If you’re looking for a simple VPS without any of the bells and whistles of Amazon EC2, your solution comes in the form of AWS Lightsail. Amazon offers users their own VPS, or “Virtual Private Server,” essentially a virtual machine hosted within Amazon’s cloud containing all the necessary data and software needed to run a fully functional application or website.
Lightsail features popular built-in content management systems like WordPress, Drupal, and Joomla, along with widely-used development stacks like Node.js and Django. Both novice and seasoned coders can dive right in without spending a great deal of time setting up their environment.
Is AWS Lightsail able to live up to its promise of a true out-of-the-box cloud solution without the need for much configuration or intervention? Doesn’t EC2 offer the same thing? Yes and no. We went down the AWS rabbit hole to find out how just how developer-friendly Lightsail actually is, and how it stands out from similar services. Let’s dig in!
Must-Know Facts About AWS Lightsail:
- In addition to VMs, Lightsail also includes containers, databases, and DNS management services, making it a true infrastructure-as-a-service platform.
- Like many AWS components, Lightsail is easily scalable via smart load balancing coupled with added instances when needed. It does not support auto-scaling, however.
- Lightsail’s console sits atop a publicly-accessible API, letting programmers handle virtually every task from within their code should they choose to take that route.
- While ideal for development environments, light-to-mid database usage, and the majority of common website architectures, those planning to run CPU-intensive tasks should consider an alternative to Lightsail such as EC2.
- The majority of Lightsail plans calculate billing costs with an on-demand rate per hour, only charging you for the times your instance is truly in use. There is also a three-month free tier option available for anyone looking to give the service a test run.
What is AWS Lightsail: Explained
Launched by Amazon in late 2016 as part of its AWS landscape, Lightsail lets its users build and deploy websites and other applications quickly without worrying too much about the infrastructure behind their code. Coined by the company as a “powerful virtual cloud server built for reliability and performance,” Lightsail’s preconfigured application stacks and easy-to-use interface make it an ideal solution for anyone looking to avoid the additional headaches that come along with getting your apps and sites off the ground.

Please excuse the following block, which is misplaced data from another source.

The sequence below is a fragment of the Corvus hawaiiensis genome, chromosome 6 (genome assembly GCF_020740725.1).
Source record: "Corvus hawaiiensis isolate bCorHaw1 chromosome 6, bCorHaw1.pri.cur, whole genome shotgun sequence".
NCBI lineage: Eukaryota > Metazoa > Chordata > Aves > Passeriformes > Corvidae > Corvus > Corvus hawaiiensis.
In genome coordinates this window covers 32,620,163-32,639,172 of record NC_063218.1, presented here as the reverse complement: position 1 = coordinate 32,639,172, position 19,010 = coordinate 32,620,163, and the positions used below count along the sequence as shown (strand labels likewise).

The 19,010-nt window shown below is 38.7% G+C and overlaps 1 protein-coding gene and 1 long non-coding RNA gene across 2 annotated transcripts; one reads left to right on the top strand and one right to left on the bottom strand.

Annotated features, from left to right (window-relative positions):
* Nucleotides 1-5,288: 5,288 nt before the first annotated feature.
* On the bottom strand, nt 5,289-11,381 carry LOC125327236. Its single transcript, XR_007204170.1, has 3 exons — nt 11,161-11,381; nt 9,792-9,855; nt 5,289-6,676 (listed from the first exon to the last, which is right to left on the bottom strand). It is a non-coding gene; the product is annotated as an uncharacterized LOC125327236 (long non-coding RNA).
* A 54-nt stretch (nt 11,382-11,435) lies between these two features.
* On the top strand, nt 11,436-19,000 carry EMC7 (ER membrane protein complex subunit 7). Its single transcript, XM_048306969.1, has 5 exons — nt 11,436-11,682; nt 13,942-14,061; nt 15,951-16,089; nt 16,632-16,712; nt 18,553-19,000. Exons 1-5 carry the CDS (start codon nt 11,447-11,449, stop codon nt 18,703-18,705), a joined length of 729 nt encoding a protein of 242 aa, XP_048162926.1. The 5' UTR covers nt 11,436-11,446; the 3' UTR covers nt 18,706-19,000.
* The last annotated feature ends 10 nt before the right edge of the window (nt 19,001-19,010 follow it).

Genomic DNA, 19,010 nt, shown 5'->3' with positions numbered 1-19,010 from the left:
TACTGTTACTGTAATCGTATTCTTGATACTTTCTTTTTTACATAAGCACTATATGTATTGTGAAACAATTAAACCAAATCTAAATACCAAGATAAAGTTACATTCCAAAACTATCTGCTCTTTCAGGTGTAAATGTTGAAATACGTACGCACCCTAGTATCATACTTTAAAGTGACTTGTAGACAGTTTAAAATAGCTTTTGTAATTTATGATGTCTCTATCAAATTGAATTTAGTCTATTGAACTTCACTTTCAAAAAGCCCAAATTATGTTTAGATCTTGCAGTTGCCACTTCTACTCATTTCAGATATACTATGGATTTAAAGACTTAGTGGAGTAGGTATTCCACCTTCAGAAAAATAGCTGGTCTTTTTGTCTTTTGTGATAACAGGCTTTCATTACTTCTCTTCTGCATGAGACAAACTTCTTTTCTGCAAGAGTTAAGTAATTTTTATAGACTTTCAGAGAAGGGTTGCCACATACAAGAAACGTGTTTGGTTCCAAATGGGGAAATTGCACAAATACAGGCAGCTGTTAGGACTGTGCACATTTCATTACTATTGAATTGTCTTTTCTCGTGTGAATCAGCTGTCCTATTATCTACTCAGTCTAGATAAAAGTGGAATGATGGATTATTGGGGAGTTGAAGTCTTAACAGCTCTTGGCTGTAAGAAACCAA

As we touched upon briefly above, one of the main use cases for employing Lightsail is to build and deploy websites. With preinstalled versions of WordPress, Joomla, Magento, and much more at your disposal, setting up and hosting your sites with Lightsail is super easy.
Going live with web applications is also a common use case when working with Lightsail, as tech stacks like LAMP, MEAN, Nginx, Node.js, and others are readily available. Magento is also included for e-commerce purposes, along with Redmine to assist with project management duties. From an operating system standpoint, a representative sampling of Linux variations are there to choose from, along with the last few iterations of Windows Server.
Lightsail users aren’t limited to these use cases either, as many choose to utilize the platform for file storage purposes or to host and access proprietary financial software. In addition, many developers and testers take advantage of Lightsail’s flexibility and pay-as-you-go models to test new concepts or track down and fix defects before they opt for a production deployment.
Now that we’ve hopefully piqued your interest, let’s go over some of Lightsail’s primary features and functionalities and why some may be key to your individual situation.
Lightsail Block Storage
Depending on your particular storage needs, Lightsail has a couple of options that allow you to house additional data on both a short or long-term basis. Commonly referred to as attached disks in AWS parlance, block storage is available in the form of additional volumes that can be attached to your VPS at any time.
This is typically used when applications require frequent access to stored data without any performance or latency issues getting in the way, such as user profile data or leaderboards for a lightweight web-based game. If your application requires a higher frequency of input/output transactions per second or you’re working with NoSQL databases like Cassandra or MongoDB then you may want to consider a solution other than Lightsail and block storage.
For files that comprise an app or site’s static content, including HTML snippets, images, or videos, Lightsail also offers object storage — which can tie into its content delivery network for accelerated and secure access worldwide. The cost of object storage with Lightsail is relatively reasonable, with multiple fixed-priced bundles on the menu. For those readers with some AWS experience or knowledge already under their belt, Lightsail objects can be copied to S3 buckets through the command line interface.
Lightsail Load Balancers
No matter the purpose of your site or web application, chances are you won’t sleep well at night unless you know that it will be available and reliable whenever someone wants to access or use it. Lightsail load balancers help achieve that peace of mind by distributing incoming traffic across Availability Zones (and therefore across multiple physical data centers), only sending packets to instances that they know are healthy at that moment.
If one of your virtual servers happens to be offline for some reason, the load balancers will avoid sending traffic in its direction — ensuring that the customer experience is not negatively impacted.
Load balancers also come in handy when traffic to your Lightsail instances spikes, a situation most app or site owners desire, but also one that can cause much trepidation depending on your hosting configuration. These LBs, which support both HTTP and HTTPS protocols, help make the prospect of more users a unanimously positive thought.
Unless you’re launching a very basic website or an application with minimal functionality, there will likely be a need for some type of database solution associated with your Lightsail VPS. Its managed databases come in four sizes across both Standard and High Availability (HA) plans, with Amazon handling the heavy lifting when it comes to the security and health of each DBs infrastructure — one less thing you need to be concerned about.